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  • Updated 10.19.2021
  • Released 07.12.2000
  • Expires For CME 10.19.2024




Dysphagia is a symptom of several neurologic disorders, particularly stroke, Parkinson disease, and neuromuscular disorders. It is also a complication of the use of some drugs, such as botulinum toxin. This article describes the pathomechanism, causes, investigations, differential diagnosis, and management of dysphagia, which includes medical and surgical measures as well as rehabilitation.

Key points

• Dysphagia is a symptom of several diseases, including those involving the nervous system.

• All patients with dysphagia should be thoroughly investigated to find the cause because the treatment depends on the cause.

• Several methods have been used in managing dysphagia that range from correction of cause to supportive care, such as tube feeding and prevention of aspiration.

• Rehabilitation is important for patients who have a potential for improvement and should be conducted under the supervision of a speech therapist or swallowing therapist.

Historical note and terminology

Dysphagia (from the Greek dys, meaning disordered, and phagein, to eat) is defined as the difficulty in the oral preparation of food for swallowing and as the difficulty in the passage of the food bolus through the oropharynx and esophagus to the stomach. Both definitions may be involved, but only 1 classification of dysphagia is based on the distinction between these 2 phases: (1) oropharyngeal dysphagia, or transfer dysphagia, is associated with injuries of the muscles that regulate the movement of the oral cavity and upper esophageal sphincter, whereas (2) esophageal dysphagia refers to the disordered movement of food within the esophagus (26). The term "swallowing apraxia" was proposed for disorders of lingual, labial, and mandibular coordination that are observed before bolus transfer during the oral stage of swallowing (08).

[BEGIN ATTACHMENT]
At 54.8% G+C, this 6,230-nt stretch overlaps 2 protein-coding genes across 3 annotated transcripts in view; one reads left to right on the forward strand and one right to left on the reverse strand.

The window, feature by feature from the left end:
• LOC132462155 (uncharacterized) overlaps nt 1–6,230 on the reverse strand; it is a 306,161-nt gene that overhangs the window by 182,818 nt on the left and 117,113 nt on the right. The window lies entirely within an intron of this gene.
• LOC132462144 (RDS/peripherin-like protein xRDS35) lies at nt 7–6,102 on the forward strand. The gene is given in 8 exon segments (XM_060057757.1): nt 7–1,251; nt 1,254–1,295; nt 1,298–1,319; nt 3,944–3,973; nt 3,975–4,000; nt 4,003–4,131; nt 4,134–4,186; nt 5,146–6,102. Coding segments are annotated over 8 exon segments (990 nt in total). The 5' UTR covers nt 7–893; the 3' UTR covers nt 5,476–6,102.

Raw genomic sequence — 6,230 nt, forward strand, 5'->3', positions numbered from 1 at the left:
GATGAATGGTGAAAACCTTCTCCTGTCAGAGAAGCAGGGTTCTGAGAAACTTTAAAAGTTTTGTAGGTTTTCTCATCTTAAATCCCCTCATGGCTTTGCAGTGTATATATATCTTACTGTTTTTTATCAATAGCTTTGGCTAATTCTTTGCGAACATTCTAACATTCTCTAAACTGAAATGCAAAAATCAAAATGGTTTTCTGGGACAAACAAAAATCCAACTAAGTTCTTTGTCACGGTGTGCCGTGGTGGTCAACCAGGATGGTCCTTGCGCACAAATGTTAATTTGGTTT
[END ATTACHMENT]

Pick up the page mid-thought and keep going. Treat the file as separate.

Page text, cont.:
Dysphagia as a symptom has been well recognized throughout medical history. Its relation to neurologic disorders has also been well documented. Parkinson described dysphagia as a symptom of the disease named after him (31). In his description of amyotrophic lateral sclerosis, Charcot highlighted difficulty in deglutition associated with "labioglossolaryngeal paralysis" (06). The classical description of the lateral medullary syndrome by Wallenberg contains dysphagia as a prominent symptom (47). Dysphagia associated with neurologic disorders is also referred to as “neurogenic dysphagia.”

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